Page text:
Another major planned project is the Central Park project by the Hungarian developer Granit Polus, located in Districts VI and XIII. According to the plans, the mixed-use development will consist of retail, office and residential elements. Negotiations with the planning authorities are ongoing for what has been a long-planned development.

One other pipeline project is the 53,000 sqm Bogdáni shopping center by the German ECE, located in the Óbuda area of Budapest, also at a transport hub. ECE is waiting for new permits on the development, its previous set having expired.

“There are not many new shopping centers currently being built; new projects are rare and they are primarily multi-purpose schemes combining retail, quality catering, entertainment, office, residential and hospitality uses, all in great environments with top architectural designs,” says Jan Kotrbáček, head of CEE retail at Cushman & Wakefield.

“Older retail schemes on the market are undergoing the inevitable revitalization. Owners are forced to think about the future of their shopping centers and come up with new concepts,” he adds.

JLL puts total modern mall stock in Budapest at 722,000 sqm, low by European standards, as previously noted, and representing a total shopping center density of 443 sqm per 1,000 inhabitants. This compares to Prague with a total retail stock of 1.1 million sqm and only 35,000 sqm of space currently under construction.

The average size of a shopping center in Hungary is 30,000 sqm. The leading malls are generally considered to be the 68,000 sqm Árkád center, the 66,000 sqm Arena Plaza (now renamed Arena Mall), Mammut (58,000 sqm), Allee (47,000 sqm), WestEnd City Center (45,000 sqm) and the MOM Park (30,000 sqm). All have waiting lists for tenants and are therefore able to command the highest rents.

High Density

With regard to supply, Éva Sréter, head of retail at JLL Hungary, argues that the market has reached a relatively high density level, and therefore refurbishment instead of pure development is becoming more relevant. She cites the refurbishment of Shopmark by Diófa Asset Management and the extensive redevelopment of Campona by CPI Property Group as examples of this.

The strength of the sector is seen by the way it is attracting investors as South Africa’s NEPI Rockcastle, which acquired the 66,000 sqm Arena Mall in fall 2017. This was the first entry of the prolific regional investor/developer into the Hungarian market, and the company also purchased a 22-hectare development plot adjacent to Arena. The company has a policy of redeveloping and extending its acquisitions as a long-term investor and building owner. NEPI Rockcastle followed up the Arena deal with a further acquisition when it purchased the Mammut shopping center a year later.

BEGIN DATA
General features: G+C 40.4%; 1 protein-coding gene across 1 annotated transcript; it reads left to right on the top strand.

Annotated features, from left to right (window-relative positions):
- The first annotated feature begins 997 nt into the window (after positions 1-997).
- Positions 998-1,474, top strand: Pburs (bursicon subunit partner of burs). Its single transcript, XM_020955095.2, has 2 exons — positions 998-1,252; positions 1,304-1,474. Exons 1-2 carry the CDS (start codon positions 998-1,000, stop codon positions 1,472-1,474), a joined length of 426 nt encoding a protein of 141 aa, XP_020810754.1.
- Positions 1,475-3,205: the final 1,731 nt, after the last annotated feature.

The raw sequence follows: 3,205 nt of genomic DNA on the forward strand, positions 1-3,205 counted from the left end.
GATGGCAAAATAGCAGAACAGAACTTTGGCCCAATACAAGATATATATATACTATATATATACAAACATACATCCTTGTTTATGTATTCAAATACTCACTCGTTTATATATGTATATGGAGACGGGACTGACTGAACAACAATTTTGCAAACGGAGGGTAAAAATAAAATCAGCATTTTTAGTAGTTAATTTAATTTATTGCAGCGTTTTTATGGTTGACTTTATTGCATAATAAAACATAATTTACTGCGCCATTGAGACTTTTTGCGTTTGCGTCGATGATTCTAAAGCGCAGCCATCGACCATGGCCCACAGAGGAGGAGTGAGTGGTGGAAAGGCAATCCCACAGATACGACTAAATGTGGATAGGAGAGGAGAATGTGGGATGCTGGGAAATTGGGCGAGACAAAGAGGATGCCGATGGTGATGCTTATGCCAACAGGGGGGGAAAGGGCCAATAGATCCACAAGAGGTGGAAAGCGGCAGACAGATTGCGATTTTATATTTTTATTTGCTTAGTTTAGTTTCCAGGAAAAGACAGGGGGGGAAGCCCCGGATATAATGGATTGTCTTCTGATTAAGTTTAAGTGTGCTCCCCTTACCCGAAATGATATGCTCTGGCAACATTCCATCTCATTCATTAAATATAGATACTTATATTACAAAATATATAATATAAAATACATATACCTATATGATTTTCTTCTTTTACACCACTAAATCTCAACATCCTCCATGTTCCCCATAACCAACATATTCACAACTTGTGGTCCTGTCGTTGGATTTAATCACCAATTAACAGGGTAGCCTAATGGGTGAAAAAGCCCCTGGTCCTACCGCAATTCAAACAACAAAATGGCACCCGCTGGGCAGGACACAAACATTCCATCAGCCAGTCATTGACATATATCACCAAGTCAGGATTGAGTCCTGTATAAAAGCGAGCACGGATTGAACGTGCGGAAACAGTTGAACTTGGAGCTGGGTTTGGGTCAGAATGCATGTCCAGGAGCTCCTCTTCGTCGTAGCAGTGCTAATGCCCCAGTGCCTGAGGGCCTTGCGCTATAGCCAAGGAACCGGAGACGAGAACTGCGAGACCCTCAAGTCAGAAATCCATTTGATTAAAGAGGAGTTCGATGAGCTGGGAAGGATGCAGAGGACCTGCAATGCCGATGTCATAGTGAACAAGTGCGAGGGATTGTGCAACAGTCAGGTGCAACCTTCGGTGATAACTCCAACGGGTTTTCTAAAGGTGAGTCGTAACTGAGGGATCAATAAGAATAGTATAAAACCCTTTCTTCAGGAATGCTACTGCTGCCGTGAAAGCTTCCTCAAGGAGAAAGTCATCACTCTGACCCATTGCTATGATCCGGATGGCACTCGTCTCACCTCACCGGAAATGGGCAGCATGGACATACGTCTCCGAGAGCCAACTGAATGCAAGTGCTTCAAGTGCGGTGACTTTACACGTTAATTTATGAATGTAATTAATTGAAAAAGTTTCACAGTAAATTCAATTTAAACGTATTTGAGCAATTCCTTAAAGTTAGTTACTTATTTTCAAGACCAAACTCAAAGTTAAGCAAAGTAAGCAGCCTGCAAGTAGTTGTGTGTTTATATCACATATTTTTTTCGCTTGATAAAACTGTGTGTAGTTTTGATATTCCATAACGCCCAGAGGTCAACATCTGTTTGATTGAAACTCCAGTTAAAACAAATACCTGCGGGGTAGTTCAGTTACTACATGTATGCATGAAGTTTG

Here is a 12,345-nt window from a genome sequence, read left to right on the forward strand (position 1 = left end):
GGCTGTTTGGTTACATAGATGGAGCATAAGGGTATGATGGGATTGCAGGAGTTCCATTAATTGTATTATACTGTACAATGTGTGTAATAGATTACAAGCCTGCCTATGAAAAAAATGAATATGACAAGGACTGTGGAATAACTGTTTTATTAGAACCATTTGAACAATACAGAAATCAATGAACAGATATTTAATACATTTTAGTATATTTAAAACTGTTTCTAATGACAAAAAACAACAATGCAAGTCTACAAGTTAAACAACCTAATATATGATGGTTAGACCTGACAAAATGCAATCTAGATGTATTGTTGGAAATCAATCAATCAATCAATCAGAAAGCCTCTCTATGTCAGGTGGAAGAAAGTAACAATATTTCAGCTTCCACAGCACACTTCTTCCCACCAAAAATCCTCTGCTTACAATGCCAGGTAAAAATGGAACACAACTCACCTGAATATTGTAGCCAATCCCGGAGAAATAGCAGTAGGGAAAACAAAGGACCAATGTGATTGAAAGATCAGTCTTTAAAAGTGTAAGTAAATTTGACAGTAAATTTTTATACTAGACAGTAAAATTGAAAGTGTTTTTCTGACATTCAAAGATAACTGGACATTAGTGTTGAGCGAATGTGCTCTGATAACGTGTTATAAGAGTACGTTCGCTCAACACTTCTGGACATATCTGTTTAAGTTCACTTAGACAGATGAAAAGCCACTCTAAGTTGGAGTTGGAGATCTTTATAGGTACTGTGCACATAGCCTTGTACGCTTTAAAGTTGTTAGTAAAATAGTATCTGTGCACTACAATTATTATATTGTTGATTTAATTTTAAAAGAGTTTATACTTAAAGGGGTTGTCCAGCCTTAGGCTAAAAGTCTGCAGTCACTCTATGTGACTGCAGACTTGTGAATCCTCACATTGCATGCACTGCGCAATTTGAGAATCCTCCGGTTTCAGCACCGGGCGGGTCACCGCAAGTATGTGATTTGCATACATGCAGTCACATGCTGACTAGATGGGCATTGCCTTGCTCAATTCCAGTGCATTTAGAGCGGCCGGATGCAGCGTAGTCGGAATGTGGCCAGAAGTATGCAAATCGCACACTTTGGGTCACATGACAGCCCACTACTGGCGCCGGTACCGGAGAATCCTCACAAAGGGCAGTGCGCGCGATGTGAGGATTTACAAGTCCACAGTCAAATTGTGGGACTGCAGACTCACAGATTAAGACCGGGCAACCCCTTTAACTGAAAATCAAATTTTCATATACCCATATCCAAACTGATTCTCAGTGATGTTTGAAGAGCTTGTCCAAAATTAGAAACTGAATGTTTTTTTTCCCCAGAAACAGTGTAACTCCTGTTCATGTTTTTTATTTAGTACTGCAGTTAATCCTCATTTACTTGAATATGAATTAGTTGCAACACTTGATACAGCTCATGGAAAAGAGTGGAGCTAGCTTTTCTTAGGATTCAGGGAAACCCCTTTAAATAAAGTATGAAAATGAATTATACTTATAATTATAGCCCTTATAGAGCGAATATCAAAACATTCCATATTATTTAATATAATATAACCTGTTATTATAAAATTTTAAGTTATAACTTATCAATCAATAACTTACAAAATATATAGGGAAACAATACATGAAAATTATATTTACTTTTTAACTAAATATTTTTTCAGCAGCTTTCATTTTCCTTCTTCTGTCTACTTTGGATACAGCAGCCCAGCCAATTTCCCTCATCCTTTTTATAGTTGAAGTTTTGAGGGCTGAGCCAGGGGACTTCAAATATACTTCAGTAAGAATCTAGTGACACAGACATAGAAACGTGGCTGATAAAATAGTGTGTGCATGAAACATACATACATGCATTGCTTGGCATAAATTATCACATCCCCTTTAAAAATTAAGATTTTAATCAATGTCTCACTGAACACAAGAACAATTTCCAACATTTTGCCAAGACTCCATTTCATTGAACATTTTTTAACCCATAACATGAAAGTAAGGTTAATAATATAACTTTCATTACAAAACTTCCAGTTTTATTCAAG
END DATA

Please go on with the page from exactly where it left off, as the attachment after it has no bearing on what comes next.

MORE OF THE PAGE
The Czech Republic is the CEE destination of choice for international brands. Of the around 80 brands that entered the CEE region last year, 28 chose the Czech Republic, with Poland a close second with 26, according to Cushman & Wakefield.  

Most new bands come from the fashion sector, a trend that has persisted for several years. However the food and beverage sector is gaining in importance as it continues to bring new concepts to Hungary and the region.

“Shopping centers will have to change their position to become closer to the local community by creating an authentic environment and hiring local people,” says Kotrbáček.

“Competition will extend from the numbers (i.e. sqm and the number of stores) to the experience. In this regard, architecture will play an important role, because retailers and brands will need to present their product in an exceptional environment. Subsequently, brands will prefer statement and reference shops to be recognized and identified with on the market,” he adds.